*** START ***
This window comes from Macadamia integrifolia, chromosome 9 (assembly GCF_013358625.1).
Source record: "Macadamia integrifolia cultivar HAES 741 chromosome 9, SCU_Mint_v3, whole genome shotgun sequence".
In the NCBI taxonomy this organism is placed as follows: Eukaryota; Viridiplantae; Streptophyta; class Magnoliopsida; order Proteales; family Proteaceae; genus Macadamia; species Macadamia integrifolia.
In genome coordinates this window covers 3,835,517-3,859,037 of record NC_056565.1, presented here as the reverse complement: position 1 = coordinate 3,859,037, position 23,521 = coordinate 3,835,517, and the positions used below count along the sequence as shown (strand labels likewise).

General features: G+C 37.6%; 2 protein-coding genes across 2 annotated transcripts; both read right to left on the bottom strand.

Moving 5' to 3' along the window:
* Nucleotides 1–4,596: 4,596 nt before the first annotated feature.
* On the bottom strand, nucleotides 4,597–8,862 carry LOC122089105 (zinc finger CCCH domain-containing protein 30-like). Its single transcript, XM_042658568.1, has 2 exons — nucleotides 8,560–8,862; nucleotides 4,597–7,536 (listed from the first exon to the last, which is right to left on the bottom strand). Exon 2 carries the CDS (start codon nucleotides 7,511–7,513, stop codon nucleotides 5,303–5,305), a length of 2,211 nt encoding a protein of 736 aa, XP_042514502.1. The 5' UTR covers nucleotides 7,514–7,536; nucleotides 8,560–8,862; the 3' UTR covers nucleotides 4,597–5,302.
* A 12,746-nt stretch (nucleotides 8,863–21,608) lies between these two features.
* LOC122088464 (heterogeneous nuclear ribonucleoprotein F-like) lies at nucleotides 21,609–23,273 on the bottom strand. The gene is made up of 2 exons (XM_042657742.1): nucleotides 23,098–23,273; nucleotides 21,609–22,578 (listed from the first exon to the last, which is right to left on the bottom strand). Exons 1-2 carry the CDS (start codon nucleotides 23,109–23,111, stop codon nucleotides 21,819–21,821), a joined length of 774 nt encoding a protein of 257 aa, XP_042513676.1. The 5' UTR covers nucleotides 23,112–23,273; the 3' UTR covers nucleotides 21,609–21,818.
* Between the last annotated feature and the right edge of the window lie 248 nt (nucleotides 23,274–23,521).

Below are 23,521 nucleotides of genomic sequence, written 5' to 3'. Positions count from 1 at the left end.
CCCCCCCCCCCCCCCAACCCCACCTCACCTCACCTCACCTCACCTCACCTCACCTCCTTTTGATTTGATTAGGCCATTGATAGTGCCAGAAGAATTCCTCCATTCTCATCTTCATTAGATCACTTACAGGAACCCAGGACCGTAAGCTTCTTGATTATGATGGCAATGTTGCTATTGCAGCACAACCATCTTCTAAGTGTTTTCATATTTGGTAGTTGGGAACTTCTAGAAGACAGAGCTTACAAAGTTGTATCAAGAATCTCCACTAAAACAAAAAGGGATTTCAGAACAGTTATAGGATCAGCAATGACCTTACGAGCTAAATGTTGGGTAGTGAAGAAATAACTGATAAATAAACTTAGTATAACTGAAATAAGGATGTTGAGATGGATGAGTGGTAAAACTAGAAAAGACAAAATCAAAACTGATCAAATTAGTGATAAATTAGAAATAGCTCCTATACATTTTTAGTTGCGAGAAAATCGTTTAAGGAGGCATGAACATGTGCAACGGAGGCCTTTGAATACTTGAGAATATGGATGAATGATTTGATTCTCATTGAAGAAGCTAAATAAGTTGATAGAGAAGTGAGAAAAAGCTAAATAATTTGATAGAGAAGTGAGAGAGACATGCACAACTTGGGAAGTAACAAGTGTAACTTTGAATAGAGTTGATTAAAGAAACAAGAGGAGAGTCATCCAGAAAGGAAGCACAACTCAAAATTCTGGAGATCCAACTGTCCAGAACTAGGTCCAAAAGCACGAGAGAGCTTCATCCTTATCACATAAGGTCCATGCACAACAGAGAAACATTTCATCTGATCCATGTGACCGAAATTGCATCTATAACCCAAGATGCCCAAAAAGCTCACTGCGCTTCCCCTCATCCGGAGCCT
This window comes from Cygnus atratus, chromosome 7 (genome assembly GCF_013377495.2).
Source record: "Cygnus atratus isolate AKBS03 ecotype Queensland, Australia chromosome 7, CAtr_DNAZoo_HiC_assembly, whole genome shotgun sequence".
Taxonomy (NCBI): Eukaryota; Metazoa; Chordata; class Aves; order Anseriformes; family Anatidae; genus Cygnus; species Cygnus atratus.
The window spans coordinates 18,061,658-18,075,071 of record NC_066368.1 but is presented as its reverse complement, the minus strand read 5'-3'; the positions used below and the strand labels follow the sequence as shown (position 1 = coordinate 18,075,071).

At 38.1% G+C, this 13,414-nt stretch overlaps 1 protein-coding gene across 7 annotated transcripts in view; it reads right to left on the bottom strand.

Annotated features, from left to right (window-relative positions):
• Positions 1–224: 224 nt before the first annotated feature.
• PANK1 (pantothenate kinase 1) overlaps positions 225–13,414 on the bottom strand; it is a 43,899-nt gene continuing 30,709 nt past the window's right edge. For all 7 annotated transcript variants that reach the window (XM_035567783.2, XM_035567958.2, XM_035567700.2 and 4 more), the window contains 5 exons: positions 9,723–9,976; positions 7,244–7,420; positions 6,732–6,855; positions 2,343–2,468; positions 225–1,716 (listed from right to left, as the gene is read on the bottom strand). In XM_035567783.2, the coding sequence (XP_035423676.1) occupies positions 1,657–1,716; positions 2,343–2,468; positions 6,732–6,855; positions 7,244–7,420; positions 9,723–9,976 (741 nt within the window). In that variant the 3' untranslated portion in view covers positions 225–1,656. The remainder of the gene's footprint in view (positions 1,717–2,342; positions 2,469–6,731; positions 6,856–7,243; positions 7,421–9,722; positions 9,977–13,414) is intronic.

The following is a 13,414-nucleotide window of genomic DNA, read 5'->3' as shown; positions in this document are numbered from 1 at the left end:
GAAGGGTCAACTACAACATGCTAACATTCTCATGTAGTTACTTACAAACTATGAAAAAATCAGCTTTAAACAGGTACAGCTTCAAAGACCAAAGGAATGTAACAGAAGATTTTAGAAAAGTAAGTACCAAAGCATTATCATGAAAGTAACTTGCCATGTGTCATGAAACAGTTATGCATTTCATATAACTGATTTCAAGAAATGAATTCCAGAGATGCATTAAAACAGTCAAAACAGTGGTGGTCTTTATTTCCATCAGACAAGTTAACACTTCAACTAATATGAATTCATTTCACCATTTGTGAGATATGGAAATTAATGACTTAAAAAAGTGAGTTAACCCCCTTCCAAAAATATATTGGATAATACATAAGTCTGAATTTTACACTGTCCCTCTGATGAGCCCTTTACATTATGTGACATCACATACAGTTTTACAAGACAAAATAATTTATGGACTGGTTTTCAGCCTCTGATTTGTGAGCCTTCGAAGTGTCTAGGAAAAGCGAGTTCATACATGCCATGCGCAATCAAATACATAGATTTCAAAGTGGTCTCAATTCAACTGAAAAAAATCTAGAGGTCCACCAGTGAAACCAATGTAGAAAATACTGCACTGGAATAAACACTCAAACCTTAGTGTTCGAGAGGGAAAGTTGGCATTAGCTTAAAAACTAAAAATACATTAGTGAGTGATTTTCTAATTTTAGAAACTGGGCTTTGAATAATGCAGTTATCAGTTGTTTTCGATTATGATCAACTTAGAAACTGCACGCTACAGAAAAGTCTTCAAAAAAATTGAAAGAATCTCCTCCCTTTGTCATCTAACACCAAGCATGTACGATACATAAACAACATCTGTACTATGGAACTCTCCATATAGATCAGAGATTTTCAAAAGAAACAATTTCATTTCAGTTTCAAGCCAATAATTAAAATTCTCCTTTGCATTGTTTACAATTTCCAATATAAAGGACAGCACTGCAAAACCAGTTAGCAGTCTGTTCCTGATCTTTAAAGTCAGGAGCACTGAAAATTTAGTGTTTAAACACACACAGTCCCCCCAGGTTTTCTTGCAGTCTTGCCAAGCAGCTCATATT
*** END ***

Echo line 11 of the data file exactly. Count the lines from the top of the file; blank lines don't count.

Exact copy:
* Between the last annotated feature and the right edge of the window lie 248 nt (nucleotides 23,274–23,521).